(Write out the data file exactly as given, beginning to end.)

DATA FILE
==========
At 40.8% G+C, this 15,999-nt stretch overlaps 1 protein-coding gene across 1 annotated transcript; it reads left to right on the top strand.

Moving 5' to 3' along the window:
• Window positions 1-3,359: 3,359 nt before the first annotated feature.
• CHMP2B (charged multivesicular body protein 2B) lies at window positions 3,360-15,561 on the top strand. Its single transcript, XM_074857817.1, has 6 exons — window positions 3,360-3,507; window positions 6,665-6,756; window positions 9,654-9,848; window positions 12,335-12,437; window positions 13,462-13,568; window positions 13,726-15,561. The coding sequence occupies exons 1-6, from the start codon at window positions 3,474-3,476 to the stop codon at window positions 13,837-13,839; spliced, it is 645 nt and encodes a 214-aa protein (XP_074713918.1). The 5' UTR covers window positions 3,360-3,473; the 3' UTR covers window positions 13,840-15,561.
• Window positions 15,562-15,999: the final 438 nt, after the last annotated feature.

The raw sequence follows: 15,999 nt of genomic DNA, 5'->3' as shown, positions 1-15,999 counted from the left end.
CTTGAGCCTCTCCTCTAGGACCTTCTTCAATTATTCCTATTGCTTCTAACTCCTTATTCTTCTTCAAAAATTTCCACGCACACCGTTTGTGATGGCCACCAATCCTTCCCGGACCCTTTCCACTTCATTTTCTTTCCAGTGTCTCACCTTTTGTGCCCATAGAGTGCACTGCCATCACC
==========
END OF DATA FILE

At 40.8% G+C, this 15,999-nt stretch overlaps 1 protein-coding gene across 1 annotated transcript; it reads left to right on the top strand.

Moving 5' to 3' along the window:
• Window positions 1-3,359: 3,359 nt before the first annotated feature.
• CHMP2B (charged multivesicular body protein 2B) lies at window positions 3,360-15,561 on the top strand. Its single transcript, XM_074857817.1, has 6 exons — window positions 3,360-3,507; window positions 6,665-6,756; window positions 9,654-9,848; window positions 12,335-12,437; window positions 13,462-13,568; window positions 13,726-15,561. The coding sequence occupies exons 1-6, from the start codon at window positions 3,474-3,476 to the stop codon at window positions 13,837-13,839; spliced, it is 645 nt and encodes a 214-aa protein (XP_074713918.1). The 5' UTR covers window positions 3,360-3,473; the 3' UTR covers window positions 13,840-15,561.
• Window positions 15,562-15,999: the final 438 nt, after the last annotated feature.

The raw sequence follows: 15,999 nt of genomic DNA, 5'->3' as shown, positions 1-15,999 counted from the left end.
CTTGAGCCTCTCCTCTAGGACCTTCTTCAATTATTCCTATTGCTTCTAACTCCTTATTCTTCTTCAAAAATTTCCACGCACACCGTTTGTGATGGCCACCAATCCTTCCCGGACCCTTTCCACTTCATTTTCTTTCCAGTGTCTCACCTTTTGTGCCCATAGAGTGCACTGCCATCACC